Oh no. No way. They worked for a boss back in headquarters JAG in D.C. Actually at Bolling. And, the first boss they have is a lieutenant colonel, and if they had a problem they would’ve called her. They can call me certainly, and I heard from a couple of them. But she was there to be their backup. Completely independent, just like the ADC program. No way were they going to work for a commander. 

And, you know what, the commanders understood that. You know, General Schwartz who preceded, well I guess it was General Welsh. General Welsh had me go to a meeting of the Three Stars. A Corona style meeting, and he said, “I want you to brief this program.” And, you know what the commanders, I thought there would be resistance. But no [laughter]. They thought it was great. And, you know, they didn’t want to be involved in supervising anybody that dealt with this. And they said, “Hey we got ADCs, you know, welcome the SVC.” So, it worked.

Lasting Legacy

Maj Hanrahan:

So sir, the SVC program has come a very long way since its birth right, back in 2012, when you first worked to stand this up with you and the entire team at the time. And here we are in 2020, going forward. Would you consider this maybe one of your lasting legacies? Or one of the things may be you are the most happy about, that you achieved while being The Judge Advocate General?

Lt Gen Harding:

I’m very—the risk of sounding immodest, I’m very proud of the SVC program. You know, I wasn’t the only one, you always need to give credit to those, and I have talked about Jim Russell. You know, the people that believed in it as well and kind of made it happened. The foot soldiers out there. But I’m very proud of this. I think it was the right approach. I think it’s going to lead turn what the nation eventually does, and I look forward to its continued existence.

You know, part of the reason that some of other services didn’t want to initially do this, is because they knew that once they were beyond refusal speed, they had to have one forever, and they just weren’t sure if they could afford it. And then [laughter] Congress turns around and gives us millions of dollars to sustain it. So, you know, I think we ought to hold our head high when it comes to the SVC program, and know that we’re on the cutting edge of, you know, where criminal justice needs to go.

And, you know, and the result was that fewer survivors of sexual assault are flooding to the ranks of protect our defenders and other groups, that you know, actually swept up unhappy survivors, and I think that’s a great testament as well. And, as long as we can continue doing what we do, and you know, and sometimes, you know, 50 percent of these cases that go to court usually wind up in an acquittal. And, that’s probably the right idea. Because at the end of the day the burden of proof, is proof beyond a reasonable doubt; and if, you’re not there, you’re not there. And you’re likely to have an unhappy victim that wonders about that; but now, they got somebody that they can kind of lean on.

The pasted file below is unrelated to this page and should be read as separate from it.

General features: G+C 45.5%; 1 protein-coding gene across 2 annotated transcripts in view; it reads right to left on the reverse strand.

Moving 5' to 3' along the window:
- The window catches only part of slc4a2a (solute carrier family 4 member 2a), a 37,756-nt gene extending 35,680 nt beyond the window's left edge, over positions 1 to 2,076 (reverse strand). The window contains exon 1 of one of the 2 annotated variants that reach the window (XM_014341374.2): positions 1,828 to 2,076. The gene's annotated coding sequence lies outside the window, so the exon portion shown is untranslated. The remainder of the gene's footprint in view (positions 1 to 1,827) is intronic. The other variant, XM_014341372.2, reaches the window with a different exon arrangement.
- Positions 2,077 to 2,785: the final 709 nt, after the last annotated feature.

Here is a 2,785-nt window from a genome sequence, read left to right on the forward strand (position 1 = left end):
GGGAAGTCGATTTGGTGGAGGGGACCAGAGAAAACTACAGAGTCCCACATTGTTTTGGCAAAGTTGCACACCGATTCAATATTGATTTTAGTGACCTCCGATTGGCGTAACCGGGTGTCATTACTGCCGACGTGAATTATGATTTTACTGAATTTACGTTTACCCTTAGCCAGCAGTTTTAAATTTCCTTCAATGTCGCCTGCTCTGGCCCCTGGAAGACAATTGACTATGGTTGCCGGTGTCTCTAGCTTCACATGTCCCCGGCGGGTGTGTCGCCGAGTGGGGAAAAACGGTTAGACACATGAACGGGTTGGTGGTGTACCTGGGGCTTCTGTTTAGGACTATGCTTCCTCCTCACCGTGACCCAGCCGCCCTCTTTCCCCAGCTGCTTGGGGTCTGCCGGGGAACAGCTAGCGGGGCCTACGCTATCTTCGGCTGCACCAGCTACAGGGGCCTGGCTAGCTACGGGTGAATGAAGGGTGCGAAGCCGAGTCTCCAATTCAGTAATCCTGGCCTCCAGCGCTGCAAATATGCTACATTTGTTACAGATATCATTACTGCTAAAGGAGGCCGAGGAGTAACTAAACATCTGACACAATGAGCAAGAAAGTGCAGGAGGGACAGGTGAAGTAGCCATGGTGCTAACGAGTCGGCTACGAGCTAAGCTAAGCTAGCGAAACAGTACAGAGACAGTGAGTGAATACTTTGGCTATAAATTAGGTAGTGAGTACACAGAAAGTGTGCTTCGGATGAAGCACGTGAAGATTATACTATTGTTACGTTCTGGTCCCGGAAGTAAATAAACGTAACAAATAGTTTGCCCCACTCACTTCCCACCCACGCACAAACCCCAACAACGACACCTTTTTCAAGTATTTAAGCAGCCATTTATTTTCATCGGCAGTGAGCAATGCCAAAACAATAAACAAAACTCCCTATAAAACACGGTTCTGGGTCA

And, you know, this SVC can explain to them how this works, and you know, if you have ever dealt with RAIN, the Rape Abuse Incest National Network, they track these things. Kind of like, what the FBI does. They use some FBI numbers, but they’re down to 20 percent of civilian rapes are reported. Only one in five of those are prosecuted, and 50 percent of those one in five ended in an acquittal. And that kind of looked a lot like where we were, and that’s okay. You know, what’s not okay, is kind of cutting the victim loose and asking her, usually it’s a female. We don’t get many males that report. To try and make it through on their own. You know, without a flashlight in the middle of the dark and a forest, you know. It’s just not well. Anyway, that’s why I think the programs, you know, a good program and well worth the money.

Information & Resources

Maj Hanrahan:

And sir, any resources, books, videos, podcasts, otherwise, you would recommend to our listeners? Maybe, if they had an interest in learning more about the program, or maybe getting involved if they are within the military?

Lt Gen Harding:

Yeah. Well certainly raise your hand and say I’d like to do that. We had lots of them thinking, this is a cool idea. I would like to be involved. Before you really can be an effective SVC, I believe, you need have a little bit of trial experience. Certainly understand, you know, what the rules, what the MRE are all about. And speak with that voice of confidence that comes from experience. So that’s why the that initial cadre I was looking for a lot of people that had trial counsel experience, some that had certainly ADC experience to do this. So you can certainly do that.

Meg Garvin runs an annual conference, and I know a lot of Air Force officers go up there, a lot of SVCs go to Portland to take her conference. And I’ve got a lot of respect for Meg. So, if you want to know more about this, then she’s got all kind of experts up there talking about all kinds of victim, legal changes, and they break up into small groups and kind of take collectives and it’s well worth anybody’s time if you can find the TDY money to go up there. Usually occurs in May, but you know, keep an eye on that, and that would be, I think the best resource that one can take. And, you’ll get all kinds of education, from neural biological responses, to you know, changes in last year in the law, and you know, state courts. And, I think that would be well worth anybody’s time.